BERLIN — A week after German media giants Kirch and Bertelsmann emerged from the country’s digital TV wars as allies, the country’s cable gatekeeper, Deutsche Telekom, has agreed to open the door to its 17 million cable households.
DT in effect gave the go-ahead Wednesday for the Kirch Group and Bertelsmann’s TV arm, CLT-Ufa, to send digital services over DT’s cable wires.
The DT announcement follows the breakthrough reached last week between the Kirch Group and CLT-Ufa whereby the two rivals agreed to split paybox Premiere evenly between them. Kirch is buying out the 37.5% share held by French paybox Canal Plus, and subsequently CLT-Ufa and Kirch will readjust their current shares of 37.5% and 25%, respectively, in Premiere.
The estimated 1.4 million Premiere subscribers will thus be equipped to receive a d-box decoder. Kirch and CLT-Ufa will offer a joint platform of some 50 channels. It is still unclear whether the two will be fully merged or whether DF 1 could be taken under the Premiere umbrella. Kirch’s DF 1 has only 40,000 subs after a year of operation.
Shaking things up
The two agreements will finally jumpstart the sluggish digital TV take-up in Europe’s most lucrative market.
DT will offer, per the Wednesday agreement, a provider-neutral technical platform offering “restriction-free” access to its digital network for providers. Customers will have the choice to subscribe through DT or through providers such as the Kirch Group’s DF 1, a Telekom spokesperson said.
As the digital network operator, DT will charge a fixed annual rate to Kirch and CLT-Ufa for providing the hook-up. DT will also receive a percentage of the revenues from subscribers.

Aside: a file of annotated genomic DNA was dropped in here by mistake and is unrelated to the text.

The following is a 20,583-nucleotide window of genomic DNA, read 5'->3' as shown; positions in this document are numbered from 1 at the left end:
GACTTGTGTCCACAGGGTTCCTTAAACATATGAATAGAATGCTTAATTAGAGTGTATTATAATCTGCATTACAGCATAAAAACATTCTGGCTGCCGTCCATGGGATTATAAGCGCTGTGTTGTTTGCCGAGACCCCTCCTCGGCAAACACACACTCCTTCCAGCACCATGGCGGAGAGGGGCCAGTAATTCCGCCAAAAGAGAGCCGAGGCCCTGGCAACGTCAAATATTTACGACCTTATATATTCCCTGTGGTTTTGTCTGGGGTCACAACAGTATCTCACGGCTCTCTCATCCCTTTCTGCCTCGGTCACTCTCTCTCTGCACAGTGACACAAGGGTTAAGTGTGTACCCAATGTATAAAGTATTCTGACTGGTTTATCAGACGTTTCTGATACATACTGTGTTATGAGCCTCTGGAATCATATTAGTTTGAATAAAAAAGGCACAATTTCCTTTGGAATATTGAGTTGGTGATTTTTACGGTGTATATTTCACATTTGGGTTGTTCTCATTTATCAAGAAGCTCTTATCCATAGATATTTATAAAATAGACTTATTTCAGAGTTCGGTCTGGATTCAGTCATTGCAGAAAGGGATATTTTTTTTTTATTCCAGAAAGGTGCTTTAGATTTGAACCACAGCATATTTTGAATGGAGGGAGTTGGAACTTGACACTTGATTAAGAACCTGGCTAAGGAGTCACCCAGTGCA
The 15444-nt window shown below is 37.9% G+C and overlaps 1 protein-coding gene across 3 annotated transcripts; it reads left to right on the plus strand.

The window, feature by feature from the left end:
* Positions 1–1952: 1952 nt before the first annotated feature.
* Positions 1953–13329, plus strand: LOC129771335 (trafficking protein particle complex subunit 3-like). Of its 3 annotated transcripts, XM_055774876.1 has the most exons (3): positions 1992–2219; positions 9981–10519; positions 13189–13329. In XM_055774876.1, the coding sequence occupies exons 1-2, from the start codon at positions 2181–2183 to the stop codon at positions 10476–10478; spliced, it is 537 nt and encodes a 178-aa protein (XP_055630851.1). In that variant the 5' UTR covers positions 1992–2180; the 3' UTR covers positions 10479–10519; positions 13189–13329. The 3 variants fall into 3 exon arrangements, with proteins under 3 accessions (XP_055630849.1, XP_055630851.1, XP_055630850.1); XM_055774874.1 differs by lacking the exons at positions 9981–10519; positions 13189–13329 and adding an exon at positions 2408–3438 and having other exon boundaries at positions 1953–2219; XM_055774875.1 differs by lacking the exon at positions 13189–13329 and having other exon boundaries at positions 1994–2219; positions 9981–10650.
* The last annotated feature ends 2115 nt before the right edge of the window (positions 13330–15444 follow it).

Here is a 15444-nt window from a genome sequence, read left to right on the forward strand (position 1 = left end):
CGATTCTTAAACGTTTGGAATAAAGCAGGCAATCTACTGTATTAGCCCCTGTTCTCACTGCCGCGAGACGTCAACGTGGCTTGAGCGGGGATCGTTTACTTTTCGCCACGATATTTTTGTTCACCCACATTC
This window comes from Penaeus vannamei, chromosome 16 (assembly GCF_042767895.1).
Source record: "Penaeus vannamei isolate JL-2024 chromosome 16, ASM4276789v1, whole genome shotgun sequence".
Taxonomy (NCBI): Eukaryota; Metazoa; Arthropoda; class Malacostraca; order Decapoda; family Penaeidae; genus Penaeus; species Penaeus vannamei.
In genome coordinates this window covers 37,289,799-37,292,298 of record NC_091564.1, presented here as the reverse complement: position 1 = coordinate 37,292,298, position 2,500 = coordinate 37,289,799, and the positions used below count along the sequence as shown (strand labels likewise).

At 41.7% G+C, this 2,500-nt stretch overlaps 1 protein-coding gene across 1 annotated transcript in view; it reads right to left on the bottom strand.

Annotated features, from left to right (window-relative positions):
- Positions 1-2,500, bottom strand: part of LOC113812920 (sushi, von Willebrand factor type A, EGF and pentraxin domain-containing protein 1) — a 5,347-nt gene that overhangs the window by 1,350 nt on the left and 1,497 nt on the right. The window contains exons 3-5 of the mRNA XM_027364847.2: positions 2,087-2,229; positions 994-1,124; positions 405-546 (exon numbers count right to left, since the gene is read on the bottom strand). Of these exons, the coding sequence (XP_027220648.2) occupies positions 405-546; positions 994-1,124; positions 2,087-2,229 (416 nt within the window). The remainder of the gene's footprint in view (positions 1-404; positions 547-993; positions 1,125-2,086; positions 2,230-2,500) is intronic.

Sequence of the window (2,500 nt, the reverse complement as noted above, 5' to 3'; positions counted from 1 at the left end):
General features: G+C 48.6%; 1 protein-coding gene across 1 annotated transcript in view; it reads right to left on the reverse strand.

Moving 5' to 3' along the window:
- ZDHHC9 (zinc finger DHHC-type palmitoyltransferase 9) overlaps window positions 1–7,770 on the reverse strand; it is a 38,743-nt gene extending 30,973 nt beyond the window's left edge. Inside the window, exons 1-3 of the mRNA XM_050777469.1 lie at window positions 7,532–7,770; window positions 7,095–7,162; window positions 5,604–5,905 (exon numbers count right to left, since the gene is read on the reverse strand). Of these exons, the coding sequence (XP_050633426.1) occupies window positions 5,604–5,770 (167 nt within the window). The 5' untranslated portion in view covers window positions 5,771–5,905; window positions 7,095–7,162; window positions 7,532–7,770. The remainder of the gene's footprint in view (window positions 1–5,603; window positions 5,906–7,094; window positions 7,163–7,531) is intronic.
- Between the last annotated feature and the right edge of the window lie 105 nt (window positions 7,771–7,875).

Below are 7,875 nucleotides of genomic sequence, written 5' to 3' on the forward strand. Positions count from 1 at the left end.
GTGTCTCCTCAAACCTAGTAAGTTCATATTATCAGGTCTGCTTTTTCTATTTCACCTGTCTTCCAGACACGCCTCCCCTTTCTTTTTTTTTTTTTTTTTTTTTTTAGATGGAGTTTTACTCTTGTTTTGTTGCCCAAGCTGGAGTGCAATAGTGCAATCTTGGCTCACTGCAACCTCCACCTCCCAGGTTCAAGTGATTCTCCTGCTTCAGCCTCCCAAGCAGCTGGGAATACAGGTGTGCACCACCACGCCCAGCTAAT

“We greet the (DT) agreement,” a Kirch Group spokesman told Daily Variety. “We will maintain our relationship to our customers. The real winner is the customer.”
In order to secure a standard decoder for the German market, DT, along with CLT-Ufa, will join the Kirch Group’s Beta Research (the technology development company) to work on a standard decoder based on the d-box. Each party will control 33.3%. The decoder will enable customers to access all programming offered on DT’s systems.
CLT-Ufa and the Kirch Group require seven digital channels from the Telekom’s hyperband reserves. How the space will be shared between the two providers has still to be resolved.
Details to come
“It has to do with the agreements reached between CLT-Ufa and Kirch,” said a CLT-Ufa spokesperson, adding that meetings to clear up the details will follow this week.
With digital TV in mind, Kirch snapped up endless rights from the Hollywood studios for pay TV and pay-per-view rights — estimated to have cost around $6 billion by the year 2000, and without which Premiere would have had a hard time surviving.
Sources suggest the financial ill-health of the Kirch Group spurred that company to come to terms with Bertelsmann over Premiere.